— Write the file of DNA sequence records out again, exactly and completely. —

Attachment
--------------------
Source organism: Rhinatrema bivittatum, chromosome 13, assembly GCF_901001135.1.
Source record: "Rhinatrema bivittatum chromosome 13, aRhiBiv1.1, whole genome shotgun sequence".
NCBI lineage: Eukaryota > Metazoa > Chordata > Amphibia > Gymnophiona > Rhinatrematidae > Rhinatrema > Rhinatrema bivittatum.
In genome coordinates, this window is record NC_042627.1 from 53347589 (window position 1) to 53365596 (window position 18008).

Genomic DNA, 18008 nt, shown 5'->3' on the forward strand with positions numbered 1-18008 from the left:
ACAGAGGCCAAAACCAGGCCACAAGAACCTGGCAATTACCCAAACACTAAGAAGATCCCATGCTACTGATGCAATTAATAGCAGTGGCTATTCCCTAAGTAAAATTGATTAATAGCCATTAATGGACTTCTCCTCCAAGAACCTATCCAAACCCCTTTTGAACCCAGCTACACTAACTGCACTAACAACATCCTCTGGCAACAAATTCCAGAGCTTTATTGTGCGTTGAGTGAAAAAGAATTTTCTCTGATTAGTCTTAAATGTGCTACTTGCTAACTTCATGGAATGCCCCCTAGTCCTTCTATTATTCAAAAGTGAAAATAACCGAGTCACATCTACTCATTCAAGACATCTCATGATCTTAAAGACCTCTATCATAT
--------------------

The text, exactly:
Source organism: Rhinatrema bivittatum, chromosome 13, assembly GCF_901001135.1.
Source record: "Rhinatrema bivittatum chromosome 13, aRhiBiv1.1, whole genome shotgun sequence".
NCBI lineage: Eukaryota > Metazoa > Chordata > Amphibia > Gymnophiona > Rhinatrematidae > Rhinatrema > Rhinatrema bivittatum.
In genome coordinates, this window is record NC_042627.1 from 53347589 (window position 1) to 53365596 (window position 18008).

Genomic DNA, 18008 nt, shown 5'->3' on the forward strand with positions numbered 1-18008 from the left:
ACAGAGGCCAAAACCAGGCCACAAGAACCTGGCAATTACCCAAACACTAAGAAGATCCCATGCTACTGATGCAATTAATAGCAGTGGCTATTCCCTAAGTAAAATTGATTAATAGCCATTAATGGACTTCTCCTCCAAGAACCTATCCAAACCCCTTTTGAACCCAGCTACACTAACTGCACTAACAACATCCTCTGGCAACAAATTCCAGAGCTTTATTGTGCGTTGAGTGAAAAAGAATTTTCTCTGATTAGTCTTAAATGTGCTACTTGCTAACTTCATGGAATGCCCCCTAGTCCTTCTATTATTCAAAAGTGAAAATAACCGAGTCACATCTACTCATTCAAGACATCTCATGATCTTAAAGACCTCTATCATAT